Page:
A moody moon turns its face

The entire universe in blog form
June 20 2011 1:00 PM

A moody moon turns its face

Just two days ago, the Cassini spacecraft flew by Saturn's tiny moon Helene at a distance of only 7000 km (4300 miles). As it swept past, Cassini's first view was of the dark, unilluminated portion of the moon, getting this lovely, moody shot:

Phil Plait Phil Plait

Phil Plait writes Slate’s Bad Astronomy blog and is an astronomer, public speaker, science evangelizer, and author of Death From the Skies!  


[Click to embiggen.]

Helene is tiny, only 36 x 32 x 30 km (22 x 19 x 18 miles) in size. That's far too small to shape itself into a sphere by gravity, so it's lumpy and irregular. You can see a large flattened region on the left lit at low angle by the Sun, and a depression at the bottom which appears to be lit by reflected light from Saturn itself.

One thing I noticed after the beauty of this picture gave way to scientific curiosity is that there aren't any smaller craters in that lit area. Most of Saturn's moons are covered in craters, so what's going on? The mystery deepens a bit in the next picture, captured by Cassini as it moved on, the viewing angle changed, and it saw the sunlit part of the moon more fully:

Again, the lack of smaller craters is pretty obvious on the moon. At least, on this part of it. Helene orbits Saturn well beyond the rings and spins once every orbit, keeping the same face toward Saturn. The side of the moon facing Saturn has lots of small craters, while the side facing away does not.

There could be many reasons for this; perhaps small chunks of ice from the direction of Saturn get launched outward by gravitational interactions from the inner moons, making small craters on the Saturn-facing side of Helene (that seems unlikely to me; that's not seen on other outer moons). Maybe there's dust that falls in toward Saturn that sand-blasts the outward-facing half (again, why don't we see this on the other moons?). Maybe it's something else entirely... Helene's sister moon Dione also shows such a two-faced personality, and there's evidence a big impact may have spun Dione around 180°! It could be that's what happened to Helene as well, with the cratered side facing Saturn and the smooth side facing away. I'm guessing here, but hopefully images like these will give the real experts some ideas on how this happened.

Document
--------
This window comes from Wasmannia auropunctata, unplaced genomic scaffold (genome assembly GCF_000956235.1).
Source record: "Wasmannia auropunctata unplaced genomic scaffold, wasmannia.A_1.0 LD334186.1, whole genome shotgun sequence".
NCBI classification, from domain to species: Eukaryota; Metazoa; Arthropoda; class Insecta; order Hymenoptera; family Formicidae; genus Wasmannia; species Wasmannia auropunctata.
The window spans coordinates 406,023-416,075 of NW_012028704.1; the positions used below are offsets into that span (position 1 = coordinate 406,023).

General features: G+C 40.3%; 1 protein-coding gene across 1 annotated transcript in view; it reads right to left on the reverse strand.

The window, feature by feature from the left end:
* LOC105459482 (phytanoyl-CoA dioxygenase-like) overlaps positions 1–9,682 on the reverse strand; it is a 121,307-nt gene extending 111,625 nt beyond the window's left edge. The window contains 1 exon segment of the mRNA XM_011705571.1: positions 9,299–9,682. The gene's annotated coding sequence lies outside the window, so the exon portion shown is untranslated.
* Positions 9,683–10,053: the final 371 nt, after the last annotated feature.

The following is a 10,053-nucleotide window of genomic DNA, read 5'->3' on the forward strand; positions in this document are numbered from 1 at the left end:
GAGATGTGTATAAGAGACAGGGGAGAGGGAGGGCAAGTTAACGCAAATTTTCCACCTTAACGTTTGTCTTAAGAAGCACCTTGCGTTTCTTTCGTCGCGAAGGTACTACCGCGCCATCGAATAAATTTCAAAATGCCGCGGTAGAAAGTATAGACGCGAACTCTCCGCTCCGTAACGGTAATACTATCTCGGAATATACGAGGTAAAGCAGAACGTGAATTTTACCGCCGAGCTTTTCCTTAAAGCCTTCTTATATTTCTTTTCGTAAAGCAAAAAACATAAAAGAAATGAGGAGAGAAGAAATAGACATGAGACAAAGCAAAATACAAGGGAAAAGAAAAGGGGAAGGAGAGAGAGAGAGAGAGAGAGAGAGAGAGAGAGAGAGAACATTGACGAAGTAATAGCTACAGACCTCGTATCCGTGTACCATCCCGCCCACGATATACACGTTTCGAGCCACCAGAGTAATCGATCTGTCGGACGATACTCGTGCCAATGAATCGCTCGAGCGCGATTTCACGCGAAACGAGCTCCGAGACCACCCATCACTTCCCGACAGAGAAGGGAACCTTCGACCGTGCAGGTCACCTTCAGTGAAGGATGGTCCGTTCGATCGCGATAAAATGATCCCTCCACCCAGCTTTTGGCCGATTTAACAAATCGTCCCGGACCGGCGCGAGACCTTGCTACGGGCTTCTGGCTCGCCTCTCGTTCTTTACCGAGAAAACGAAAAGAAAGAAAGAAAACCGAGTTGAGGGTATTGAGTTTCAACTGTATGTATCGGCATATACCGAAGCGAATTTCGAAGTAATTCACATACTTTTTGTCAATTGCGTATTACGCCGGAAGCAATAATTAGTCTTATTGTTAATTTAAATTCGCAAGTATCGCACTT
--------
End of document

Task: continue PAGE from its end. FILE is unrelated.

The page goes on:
Emily Lakdawalla at the Planetary Society Blog has an atlas of Helene created using images from a previous Cassini encounter, and a more thorough discussion of this weird little moon and this crater dichotomy.

I've said it before, and as more data come in I'll say it again and again: Saturn's moons are damn weird. We sent Cassini to investigate these moons, as well as Saturn itself, its atmosphere, rings, and space environment. I wish we had a thousand such spacecraft orbiting Saturn... but, as you can see here, Helene has a face -- two faces, in fact -- that make it worth launching at least one ship.

Tip o' the nose cone to Cassini Imaging Team Leader Carolyn Porco.

Related posts:



Slate Plus Early Read: The Self-Made Man

The story of America’s most pliable, pernicious, irrepressible myth.

Rehtaeh Parsons Was the Most Famous Victim in Canada. Now, Journalists Can’t Even Say Her Name.

Mitt Romney May Be Weighing a 2016 Run. That Would Be a Big Mistake.

Amazing Photos From Hong Kong’s Umbrella Revolution

Transparent Is the Fall’s Only Great New Show

The XX Factor

Rehtaeh Parsons Was the Most Famous Victim in Canada

Now, journalists can't even say her name.


Lena Dunham, the Book

More shtick than honesty in Not That Kind of Girl.

What a Juicy New Book About Diane Sawyer and Katie Couric Fails to Tell Us About the TV News Business

Does Your Child Have Sluggish Cognitive Tempo? Or Is That Just a Disorder Made Up to Scare You?

  News & Politics
Sept. 29 2014 10:00 PM “Everything Must Change in Italy” An interview with Italian Prime Minster Matteo Renzi.
Sept. 29 2014 7:01 PM We May Never Know If Larry Ellison Flew a Fighter Jet Under the Golden Gate Bridge
Dear Prudence
Sept. 29 2014 3:10 PM The Lonely Teetotaler Prudie counsels a letter writer who doesn’t drink alcohol—and is constantly harassed by others for it.
  Double X
The XX Factor
Sept. 29 2014 1:52 PM Do Not Fear California’s New Affirmative Consent Law
  Slate Plus
Slate Fare
Sept. 29 2014 8:45 AM Slate Isn’t Too Liberal, but … What readers said about the magazine’s bias and balance.
Brow Beat
Sept. 29 2014 9:06 PM Paul Thomas Anderson’s Inherent Vice Looks Like a Comic Masterpiece
Future Tense
Sept. 29 2014 11:56 PM Innovation Starvation, the Next Generation Humankind has lots of great ideas for the future. We need people to carry them out.
  Health & Science
Bad Astronomy
Sept. 29 2014 12:01 PM This Is Your MOM’s Mars
Sports Nut
Sept. 28 2014 8:30 PM NFL Players Die Young. Or Maybe They Live Long Lives. Why it’s so hard to pin down the effects of football on players’ lives.